Understanding Google Analytics Website Goals
“We have so much data on the web, almost all of it available for free, that we dive into the data ocean hoping that magically awesome things will follow. They never do.”
― Avinash Kaushik, Digital Marketing Evangelist – Google
If you’re a business owner, marketing manager or, agency owner this blog post is for you. Do you “not quite” understand Google Analytics reports? Maybe your eyes just glaze over at the sight of any of those dashboard reports that mysteriously show up in your email every month? Or, you find yourself scratching your head as something like this stares back at you when you log-in?
The challenge is that your business is going 100 mph forward and this is a look in the rearview!
In fact, every single report IS a look back. So, what’s the point? Collectively, some of this can help make decisions going forward.
Do You Have Website Goals Defined?
In Google Analytics go to Conversions > Goal Report. Are there signs of life or, do you get this?
If you are seeing this screen, stop here. Go back to your web designer and ask for at least one goal to be set up. In many cases, it’s just a matter of tracking a meaningful action that is already happening on your site. This goal could be something like:
- a contact form submission
- e-mail submission
- whitepaper download
- newsletter subscription
- e-commerce order confirmation
Once your web designer has setup the goal on your site and in your Google Analytics, you’ll begin to see a report like this. In Google Analytics go to: Conversions > Goal Report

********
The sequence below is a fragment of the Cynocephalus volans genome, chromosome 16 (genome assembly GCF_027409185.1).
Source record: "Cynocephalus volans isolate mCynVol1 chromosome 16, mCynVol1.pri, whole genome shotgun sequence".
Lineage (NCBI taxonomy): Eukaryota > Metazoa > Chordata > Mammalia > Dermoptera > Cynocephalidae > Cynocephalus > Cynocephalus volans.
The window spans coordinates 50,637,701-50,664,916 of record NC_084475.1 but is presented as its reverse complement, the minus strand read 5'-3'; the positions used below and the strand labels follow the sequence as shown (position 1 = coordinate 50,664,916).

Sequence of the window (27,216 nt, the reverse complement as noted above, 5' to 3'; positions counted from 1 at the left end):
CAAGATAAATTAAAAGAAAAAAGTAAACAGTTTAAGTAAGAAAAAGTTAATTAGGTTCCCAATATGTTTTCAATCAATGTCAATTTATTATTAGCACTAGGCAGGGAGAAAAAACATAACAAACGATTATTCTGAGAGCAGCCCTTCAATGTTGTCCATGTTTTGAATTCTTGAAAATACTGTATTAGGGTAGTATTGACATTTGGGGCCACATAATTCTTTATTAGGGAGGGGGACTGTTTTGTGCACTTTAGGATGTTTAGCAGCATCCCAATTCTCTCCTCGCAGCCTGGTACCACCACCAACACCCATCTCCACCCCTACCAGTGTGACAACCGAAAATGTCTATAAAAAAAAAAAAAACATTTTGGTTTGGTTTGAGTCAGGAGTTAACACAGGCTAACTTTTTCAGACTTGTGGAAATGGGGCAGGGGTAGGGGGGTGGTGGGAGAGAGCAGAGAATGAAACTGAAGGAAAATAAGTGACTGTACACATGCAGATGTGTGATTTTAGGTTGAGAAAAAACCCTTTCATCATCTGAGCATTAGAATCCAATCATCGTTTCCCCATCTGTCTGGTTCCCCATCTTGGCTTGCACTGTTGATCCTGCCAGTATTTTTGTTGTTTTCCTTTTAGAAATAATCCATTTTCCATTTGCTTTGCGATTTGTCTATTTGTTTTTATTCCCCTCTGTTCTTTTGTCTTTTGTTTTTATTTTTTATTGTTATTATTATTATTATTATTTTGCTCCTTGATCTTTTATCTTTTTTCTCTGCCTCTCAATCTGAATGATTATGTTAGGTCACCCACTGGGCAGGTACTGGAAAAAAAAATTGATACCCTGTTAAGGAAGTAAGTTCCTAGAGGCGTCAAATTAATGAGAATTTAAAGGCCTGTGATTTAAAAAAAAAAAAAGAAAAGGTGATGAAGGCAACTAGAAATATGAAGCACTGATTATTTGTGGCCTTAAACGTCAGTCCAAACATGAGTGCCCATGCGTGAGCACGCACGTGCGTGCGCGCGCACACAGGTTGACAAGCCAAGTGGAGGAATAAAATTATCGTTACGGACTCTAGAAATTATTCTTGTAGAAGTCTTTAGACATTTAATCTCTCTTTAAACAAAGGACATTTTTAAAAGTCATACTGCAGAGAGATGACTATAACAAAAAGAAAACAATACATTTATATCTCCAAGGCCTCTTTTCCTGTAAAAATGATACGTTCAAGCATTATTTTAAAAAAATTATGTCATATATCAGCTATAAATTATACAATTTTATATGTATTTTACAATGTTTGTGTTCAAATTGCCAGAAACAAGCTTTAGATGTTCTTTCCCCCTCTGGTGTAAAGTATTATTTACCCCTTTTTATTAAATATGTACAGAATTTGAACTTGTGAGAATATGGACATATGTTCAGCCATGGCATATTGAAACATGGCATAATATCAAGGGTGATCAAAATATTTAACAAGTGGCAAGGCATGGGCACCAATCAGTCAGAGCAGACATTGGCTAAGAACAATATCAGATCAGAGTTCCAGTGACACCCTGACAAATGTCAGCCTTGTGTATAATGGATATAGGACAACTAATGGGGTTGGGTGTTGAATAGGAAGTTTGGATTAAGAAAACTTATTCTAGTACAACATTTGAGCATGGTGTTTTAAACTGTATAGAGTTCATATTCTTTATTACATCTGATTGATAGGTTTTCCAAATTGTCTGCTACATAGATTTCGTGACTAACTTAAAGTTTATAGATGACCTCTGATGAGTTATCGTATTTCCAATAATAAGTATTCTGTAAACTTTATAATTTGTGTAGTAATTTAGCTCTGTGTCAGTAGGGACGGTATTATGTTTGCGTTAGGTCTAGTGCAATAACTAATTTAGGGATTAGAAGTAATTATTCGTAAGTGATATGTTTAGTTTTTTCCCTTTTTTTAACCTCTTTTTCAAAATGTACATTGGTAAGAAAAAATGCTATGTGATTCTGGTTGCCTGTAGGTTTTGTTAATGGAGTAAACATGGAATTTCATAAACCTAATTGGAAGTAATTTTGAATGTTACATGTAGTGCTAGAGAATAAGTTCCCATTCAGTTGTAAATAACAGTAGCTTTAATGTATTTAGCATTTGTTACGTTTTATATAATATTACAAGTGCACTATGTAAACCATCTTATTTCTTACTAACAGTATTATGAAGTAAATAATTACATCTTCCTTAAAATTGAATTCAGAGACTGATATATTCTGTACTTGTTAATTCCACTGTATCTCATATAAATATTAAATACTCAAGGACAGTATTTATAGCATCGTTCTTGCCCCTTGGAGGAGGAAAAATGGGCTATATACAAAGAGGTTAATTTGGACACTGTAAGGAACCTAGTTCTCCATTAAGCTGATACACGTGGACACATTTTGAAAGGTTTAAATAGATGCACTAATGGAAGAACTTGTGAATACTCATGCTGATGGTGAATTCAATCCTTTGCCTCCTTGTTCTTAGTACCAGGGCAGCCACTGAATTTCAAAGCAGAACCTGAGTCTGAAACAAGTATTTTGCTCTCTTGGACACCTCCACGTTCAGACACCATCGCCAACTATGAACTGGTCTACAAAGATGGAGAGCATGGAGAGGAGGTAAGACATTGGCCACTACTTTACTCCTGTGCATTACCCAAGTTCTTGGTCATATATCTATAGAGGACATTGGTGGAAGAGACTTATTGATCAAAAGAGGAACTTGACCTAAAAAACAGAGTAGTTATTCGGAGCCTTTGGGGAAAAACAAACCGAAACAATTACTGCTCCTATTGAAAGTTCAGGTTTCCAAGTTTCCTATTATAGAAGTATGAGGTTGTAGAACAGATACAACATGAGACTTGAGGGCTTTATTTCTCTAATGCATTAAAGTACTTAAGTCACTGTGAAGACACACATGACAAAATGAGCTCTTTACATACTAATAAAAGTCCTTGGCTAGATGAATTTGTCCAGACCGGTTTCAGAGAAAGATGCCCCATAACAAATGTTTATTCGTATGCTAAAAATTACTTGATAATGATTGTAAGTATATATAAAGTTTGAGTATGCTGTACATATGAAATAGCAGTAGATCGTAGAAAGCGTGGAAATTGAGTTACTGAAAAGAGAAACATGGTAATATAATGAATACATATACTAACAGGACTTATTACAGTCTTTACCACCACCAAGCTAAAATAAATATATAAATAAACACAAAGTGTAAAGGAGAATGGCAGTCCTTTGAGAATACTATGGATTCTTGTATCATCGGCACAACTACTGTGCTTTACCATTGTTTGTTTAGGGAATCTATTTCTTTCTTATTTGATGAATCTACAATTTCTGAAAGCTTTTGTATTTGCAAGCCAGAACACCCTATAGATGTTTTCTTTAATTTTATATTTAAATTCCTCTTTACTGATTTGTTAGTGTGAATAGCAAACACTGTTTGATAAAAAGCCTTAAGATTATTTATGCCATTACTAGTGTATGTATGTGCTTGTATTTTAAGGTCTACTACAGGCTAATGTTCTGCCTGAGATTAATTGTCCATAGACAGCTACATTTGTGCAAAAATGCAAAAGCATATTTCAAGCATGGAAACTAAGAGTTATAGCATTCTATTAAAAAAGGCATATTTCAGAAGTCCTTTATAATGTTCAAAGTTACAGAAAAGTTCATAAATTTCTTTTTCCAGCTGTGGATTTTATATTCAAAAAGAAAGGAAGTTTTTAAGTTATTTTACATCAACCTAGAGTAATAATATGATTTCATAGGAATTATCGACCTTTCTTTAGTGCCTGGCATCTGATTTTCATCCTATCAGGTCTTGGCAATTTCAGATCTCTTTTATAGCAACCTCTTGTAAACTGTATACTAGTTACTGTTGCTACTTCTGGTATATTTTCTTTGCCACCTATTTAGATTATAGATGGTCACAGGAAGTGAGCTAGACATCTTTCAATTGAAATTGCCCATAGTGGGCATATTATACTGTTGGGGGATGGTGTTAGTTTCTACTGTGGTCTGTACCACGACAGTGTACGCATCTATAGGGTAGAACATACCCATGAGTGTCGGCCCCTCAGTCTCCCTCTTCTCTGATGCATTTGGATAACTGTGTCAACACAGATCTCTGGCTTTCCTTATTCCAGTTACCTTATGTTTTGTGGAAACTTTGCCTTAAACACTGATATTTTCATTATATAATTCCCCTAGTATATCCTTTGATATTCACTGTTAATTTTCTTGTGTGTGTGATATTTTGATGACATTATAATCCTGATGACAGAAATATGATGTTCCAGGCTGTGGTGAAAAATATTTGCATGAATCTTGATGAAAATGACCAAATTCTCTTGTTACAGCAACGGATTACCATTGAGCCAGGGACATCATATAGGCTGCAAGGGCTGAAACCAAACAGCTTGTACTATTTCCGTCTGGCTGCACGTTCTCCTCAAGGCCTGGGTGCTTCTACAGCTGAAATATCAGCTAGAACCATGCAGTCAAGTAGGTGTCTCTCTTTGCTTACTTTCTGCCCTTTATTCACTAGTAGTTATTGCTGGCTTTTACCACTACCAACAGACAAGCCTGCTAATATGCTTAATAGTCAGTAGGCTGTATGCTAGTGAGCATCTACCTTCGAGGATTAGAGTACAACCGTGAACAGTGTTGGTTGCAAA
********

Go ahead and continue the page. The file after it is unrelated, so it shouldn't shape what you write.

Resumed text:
Now we are on to something! And if you see a screen like this, congratulations! You are on your way to some meaningful information.
All Website Goals Aren’t Equal
It would be helpful at this point to mention that all of your web site goals aren’t equally important. But, how do you know? By taking steps to define them and integrate them into a measurement frame model you can tie this into different types of priorities. The steps to developing website goals include:
- Identify the business objectives upfront and set the broadest parameters for the work we are doing.
- Identify goals for each business objective.
- Write down the key performance indicators.
- Set parameters for success upfront by identifying targets for each KPI.
- Identify the segments of people / behavior / outcomes that we’ll analyze to understand why we succeed or failed.
In our next post we’ll break down these steps into some meaningful ways to measure.
Maybe you’d like some help implementing a measurement framework model, or goals?
Take a look at our Google Analytics service page.
Finish line image: Flickr user jayneandd
Measurement model: Avinash Kaushik
We’d love to chat with you!